Six Key Questions to Ask Yourself

One of the critical skills of a life coach is knowing the right questions to ask and when to ask them.

A common request I get from our trainee life coaches is to share what I believe are the most powerful questions to ask of clients.

The New Insights Life Coach Training Programme incorporates a lot of material on this subject and the fact is that there is no set group of questions that work well for every client. Also, questions that may be appropriate during the more advanced stages of the coaching programme can be completely inappropriate during the early rapport building stage – and vice versa.

Nevertheless I do have a few favourite questions that I believe go to the heart of the principles we espouse in life coaching.

I’ve chosen six here that are intended to make you think deeply about who you are, what drives you and how you relate to the world around you and to your authentic inner being.

“The key to wisdom is knowing all the right questions.”

– John A. Simone Sr.

key questions

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The Beauty of Balance

We have been conditioned into seeing the positives and negatives of life as incompatible, as good and bad or even good and evil.

In this post we explore how positive and negative are fundamental to everything that exists, complementary aspects of a perfectly balanced life.

“When we focus and bring our minds to perfect symmetry, the inner world is birthed – an inner attention, an inner presence. Magical things occur: Genius is awakened, art is created, and inspirational writing pours forth.”

– Dr John Demartini (From ‘The Breakthrough Experience’)

 

perfect balance

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True Freedom

When we launched New Insights Africa in 2007 and rebranded New Insights UK when the two businesses were brought together in 2012, we introduced three words which represent the aspiration we have for people who are exposed to our training and our coaching system:

FREEDOM – CONFIDENCE – GROWTH

Personal growth and self-fulfilment is, deep down, perhaps the highest need that we strive to meet as humans.

But we cannot hope to achieve this unless we are fully self aware, confident individuals.

And to become so we need to be free of all the limiting beliefs and negative emotions of fear, anger and resentment that plague us.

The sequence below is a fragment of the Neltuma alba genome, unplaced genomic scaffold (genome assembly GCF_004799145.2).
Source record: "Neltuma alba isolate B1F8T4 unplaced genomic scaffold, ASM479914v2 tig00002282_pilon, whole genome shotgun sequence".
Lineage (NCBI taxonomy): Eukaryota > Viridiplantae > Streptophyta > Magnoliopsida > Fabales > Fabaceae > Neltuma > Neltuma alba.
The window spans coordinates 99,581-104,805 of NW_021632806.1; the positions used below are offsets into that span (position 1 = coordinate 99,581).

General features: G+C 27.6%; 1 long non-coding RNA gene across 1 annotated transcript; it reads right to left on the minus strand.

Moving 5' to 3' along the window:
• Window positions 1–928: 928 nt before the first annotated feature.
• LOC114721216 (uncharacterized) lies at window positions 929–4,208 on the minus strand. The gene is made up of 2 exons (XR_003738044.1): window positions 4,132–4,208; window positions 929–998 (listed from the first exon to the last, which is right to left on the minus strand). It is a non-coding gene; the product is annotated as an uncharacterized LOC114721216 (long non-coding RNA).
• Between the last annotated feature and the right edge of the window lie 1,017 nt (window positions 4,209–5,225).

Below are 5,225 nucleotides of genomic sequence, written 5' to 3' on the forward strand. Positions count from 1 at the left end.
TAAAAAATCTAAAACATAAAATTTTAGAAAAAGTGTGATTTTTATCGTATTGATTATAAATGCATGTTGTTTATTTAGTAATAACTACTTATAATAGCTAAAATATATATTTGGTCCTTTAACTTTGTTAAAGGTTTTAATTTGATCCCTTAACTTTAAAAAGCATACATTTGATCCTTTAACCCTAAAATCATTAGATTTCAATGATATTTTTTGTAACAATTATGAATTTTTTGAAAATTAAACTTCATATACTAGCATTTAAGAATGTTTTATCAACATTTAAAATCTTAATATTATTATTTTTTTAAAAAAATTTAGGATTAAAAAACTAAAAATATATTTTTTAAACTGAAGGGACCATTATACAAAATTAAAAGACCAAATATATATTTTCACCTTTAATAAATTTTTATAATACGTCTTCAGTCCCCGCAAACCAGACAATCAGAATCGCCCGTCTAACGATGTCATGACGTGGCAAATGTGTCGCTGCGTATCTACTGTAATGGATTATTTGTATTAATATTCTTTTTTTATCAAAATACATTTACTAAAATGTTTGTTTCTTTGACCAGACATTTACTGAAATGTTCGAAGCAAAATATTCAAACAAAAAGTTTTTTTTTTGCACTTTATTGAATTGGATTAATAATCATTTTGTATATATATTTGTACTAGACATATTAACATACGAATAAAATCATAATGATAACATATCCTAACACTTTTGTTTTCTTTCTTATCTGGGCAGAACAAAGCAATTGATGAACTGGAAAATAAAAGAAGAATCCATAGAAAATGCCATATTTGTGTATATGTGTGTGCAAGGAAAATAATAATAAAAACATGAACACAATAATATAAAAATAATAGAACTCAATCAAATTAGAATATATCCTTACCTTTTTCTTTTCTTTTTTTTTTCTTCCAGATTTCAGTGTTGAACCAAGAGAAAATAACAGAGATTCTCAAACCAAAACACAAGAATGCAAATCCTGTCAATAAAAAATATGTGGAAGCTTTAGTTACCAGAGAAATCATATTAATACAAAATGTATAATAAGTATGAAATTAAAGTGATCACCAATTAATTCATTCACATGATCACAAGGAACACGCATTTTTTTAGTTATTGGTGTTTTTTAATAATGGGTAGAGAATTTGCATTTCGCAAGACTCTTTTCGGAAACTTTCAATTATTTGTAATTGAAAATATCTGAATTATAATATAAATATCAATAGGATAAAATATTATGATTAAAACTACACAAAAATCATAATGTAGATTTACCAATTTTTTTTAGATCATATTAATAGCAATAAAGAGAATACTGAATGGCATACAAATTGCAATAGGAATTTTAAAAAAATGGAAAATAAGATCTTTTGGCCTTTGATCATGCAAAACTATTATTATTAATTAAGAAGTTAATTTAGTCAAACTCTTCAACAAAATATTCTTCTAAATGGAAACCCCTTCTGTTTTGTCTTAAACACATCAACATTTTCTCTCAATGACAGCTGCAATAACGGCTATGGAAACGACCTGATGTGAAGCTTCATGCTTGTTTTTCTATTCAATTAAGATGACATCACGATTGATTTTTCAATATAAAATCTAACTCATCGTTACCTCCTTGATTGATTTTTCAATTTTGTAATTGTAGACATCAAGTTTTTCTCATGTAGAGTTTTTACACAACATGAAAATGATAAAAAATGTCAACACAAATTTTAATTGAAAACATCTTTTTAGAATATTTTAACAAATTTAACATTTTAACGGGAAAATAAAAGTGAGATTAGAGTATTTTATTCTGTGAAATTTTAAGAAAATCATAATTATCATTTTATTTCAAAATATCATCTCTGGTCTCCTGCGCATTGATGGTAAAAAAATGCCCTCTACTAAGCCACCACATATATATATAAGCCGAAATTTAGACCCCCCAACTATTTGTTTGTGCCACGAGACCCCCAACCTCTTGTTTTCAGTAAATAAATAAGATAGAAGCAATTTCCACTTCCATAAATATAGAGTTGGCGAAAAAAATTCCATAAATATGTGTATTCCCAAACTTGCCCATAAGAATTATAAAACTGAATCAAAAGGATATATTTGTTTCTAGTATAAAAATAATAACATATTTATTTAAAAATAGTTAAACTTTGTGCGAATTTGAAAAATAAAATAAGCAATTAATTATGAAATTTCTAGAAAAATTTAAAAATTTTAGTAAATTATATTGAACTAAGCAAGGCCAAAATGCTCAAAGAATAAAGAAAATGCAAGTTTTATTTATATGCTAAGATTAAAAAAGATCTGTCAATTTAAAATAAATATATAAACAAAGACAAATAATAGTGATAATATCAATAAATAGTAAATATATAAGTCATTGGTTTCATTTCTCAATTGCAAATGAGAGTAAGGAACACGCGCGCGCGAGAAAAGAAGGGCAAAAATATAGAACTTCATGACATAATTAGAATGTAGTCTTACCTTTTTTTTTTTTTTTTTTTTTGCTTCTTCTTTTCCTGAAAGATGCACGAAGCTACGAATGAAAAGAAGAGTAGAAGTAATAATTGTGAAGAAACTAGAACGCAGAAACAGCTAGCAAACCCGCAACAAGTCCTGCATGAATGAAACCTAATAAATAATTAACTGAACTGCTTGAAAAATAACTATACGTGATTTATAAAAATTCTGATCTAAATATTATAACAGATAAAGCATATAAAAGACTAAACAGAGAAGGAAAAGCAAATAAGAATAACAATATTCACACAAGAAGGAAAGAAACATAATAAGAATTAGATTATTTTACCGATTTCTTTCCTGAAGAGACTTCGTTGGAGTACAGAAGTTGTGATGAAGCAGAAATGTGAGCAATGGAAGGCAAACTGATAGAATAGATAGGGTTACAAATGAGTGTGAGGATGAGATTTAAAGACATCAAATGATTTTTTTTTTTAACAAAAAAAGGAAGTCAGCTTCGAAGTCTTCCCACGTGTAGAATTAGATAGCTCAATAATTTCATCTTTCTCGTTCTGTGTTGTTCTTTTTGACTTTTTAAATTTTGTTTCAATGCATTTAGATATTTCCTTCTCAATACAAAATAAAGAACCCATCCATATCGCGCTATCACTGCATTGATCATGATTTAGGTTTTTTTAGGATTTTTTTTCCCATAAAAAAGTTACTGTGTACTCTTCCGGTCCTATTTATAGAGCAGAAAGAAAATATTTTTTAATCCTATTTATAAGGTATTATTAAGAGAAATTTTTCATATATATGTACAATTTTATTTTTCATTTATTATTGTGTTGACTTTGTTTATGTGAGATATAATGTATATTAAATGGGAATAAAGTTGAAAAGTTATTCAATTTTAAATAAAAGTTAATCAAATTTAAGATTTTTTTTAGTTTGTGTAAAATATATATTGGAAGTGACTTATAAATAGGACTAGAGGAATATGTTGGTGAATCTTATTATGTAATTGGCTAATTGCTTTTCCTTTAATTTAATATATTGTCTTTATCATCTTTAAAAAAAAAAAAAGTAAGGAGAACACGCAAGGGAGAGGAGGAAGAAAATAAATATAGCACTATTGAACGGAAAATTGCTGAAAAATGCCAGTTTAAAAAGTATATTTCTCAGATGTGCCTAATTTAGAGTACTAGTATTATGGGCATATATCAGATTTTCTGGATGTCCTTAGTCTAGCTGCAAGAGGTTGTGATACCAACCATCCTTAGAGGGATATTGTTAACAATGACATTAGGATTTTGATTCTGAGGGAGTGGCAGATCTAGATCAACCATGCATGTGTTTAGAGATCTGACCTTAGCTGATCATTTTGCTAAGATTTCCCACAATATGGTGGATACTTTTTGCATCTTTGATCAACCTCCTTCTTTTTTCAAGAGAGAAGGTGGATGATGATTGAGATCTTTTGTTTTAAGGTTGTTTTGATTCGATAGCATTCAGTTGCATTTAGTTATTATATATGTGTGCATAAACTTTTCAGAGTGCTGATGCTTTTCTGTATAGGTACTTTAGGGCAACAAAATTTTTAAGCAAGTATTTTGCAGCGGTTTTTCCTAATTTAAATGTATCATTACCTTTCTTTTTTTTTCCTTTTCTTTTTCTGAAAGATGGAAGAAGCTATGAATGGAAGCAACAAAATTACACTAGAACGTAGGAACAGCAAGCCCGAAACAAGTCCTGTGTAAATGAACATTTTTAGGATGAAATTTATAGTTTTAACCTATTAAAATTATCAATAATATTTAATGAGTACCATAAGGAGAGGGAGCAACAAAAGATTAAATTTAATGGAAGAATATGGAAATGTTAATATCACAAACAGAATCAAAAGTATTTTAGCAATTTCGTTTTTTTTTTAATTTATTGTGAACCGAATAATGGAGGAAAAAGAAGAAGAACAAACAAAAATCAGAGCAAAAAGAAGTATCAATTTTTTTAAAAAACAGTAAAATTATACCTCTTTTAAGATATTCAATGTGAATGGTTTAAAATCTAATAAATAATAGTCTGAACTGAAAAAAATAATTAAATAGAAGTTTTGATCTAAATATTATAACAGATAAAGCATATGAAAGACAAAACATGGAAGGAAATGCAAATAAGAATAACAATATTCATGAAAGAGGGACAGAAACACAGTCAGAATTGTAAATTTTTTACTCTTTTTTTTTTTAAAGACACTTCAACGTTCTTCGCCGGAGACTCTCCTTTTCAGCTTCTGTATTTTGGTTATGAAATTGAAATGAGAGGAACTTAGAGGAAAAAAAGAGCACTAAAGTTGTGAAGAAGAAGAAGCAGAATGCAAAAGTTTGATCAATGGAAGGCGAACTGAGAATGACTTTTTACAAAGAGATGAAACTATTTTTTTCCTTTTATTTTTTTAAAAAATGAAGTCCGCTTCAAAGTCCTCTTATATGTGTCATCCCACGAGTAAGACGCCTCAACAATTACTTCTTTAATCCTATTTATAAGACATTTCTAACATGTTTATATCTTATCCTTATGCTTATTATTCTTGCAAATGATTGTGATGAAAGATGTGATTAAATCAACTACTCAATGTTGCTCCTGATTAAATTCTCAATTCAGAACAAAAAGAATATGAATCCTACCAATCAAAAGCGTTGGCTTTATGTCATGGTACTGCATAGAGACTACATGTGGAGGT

I’m sure you’ll agree that this notion of freedom is a little different from that which most people might associate with.

“True freedom is the capacity for acting according to one’s true character, to be altogether one’s self, to be self-determined and not subject to outside coercion.”

– Corliss Lamont

true-freedom

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Break the Cycle

As the year slowly draws to a close, I appreciate that reading personal development style blogs starts to slip down the priority listing for many people.

And yet, as we prepare for a temporary interruption in our day-to-day routines, this is without doubt the very best time to sow the seeds for positive, meaningful change in our lives.

For many, the end of the year brings with it an almost obsessive focus on trying to complete unfinished tasks and a sudden rush to put right the effects of procrastination earlier in the year.

It’s also a time when many, particularly those in the southern hemisphere where the summer holidays beckon, start their preparations for taking some time out from work and their normal obligations.

For those who desire more than just temporary relief from the ‘rat race’ this time of enforced change is the perfect time to plan to break the cycle!

“All things are difficult before they are easy.”

– Thomas Fuller

 

Break the Cycle

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The Six Human Needs

Abraham Maslow developed what is now commonly known as ‘Maslow’s Hierarchy of Needs’.

He postulated that human needs are arranged in a hierarchy starting with our most basic physiological needs for food, water and air, to safety, to love, to esteem and finally to our highest need, namely self actualisation.

The hierarchical arrangement suggests that only once the most basic need is met can we aspire to the next level of need, and only once that need is met can we aspire to the next highest need, and so on and so on.

 

“To deal with individual human needs at the everyday level can be noble sometimes.”

– Jimmy Carter

 

human needs

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